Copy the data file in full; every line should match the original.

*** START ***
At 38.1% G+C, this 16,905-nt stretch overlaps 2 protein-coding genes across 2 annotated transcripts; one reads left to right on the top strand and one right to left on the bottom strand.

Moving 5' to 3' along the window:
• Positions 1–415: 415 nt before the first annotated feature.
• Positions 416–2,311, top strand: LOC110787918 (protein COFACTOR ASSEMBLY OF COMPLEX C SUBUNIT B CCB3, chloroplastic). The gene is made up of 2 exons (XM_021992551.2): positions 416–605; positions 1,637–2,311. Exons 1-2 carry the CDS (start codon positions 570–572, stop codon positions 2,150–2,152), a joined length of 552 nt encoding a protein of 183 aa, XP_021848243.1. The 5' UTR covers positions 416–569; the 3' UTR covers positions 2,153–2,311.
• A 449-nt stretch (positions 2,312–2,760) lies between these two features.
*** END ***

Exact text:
At 38.1% G+C, this 16,905-nt stretch overlaps 2 protein-coding genes across 2 annotated transcripts; one reads left to right on the top strand and one right to left on the bottom strand.

Moving 5' to 3' along the window:
• Positions 1–415: 415 nt before the first annotated feature.
• Positions 416–2,311, top strand: LOC110787918 (protein COFACTOR ASSEMBLY OF COMPLEX C SUBUNIT B CCB3, chloroplastic). The gene is made up of 2 exons (XM_021992551.2): positions 416–605; positions 1,637–2,311. Exons 1-2 carry the CDS (start codon positions 570–572, stop codon positions 2,150–2,152), a joined length of 552 nt encoding a protein of 183 aa, XP_021848243.1. The 5' UTR covers positions 416–569; the 3' UTR covers positions 2,153–2,311.
• A 449-nt stretch (positions 2,312–2,760) lies between these two features.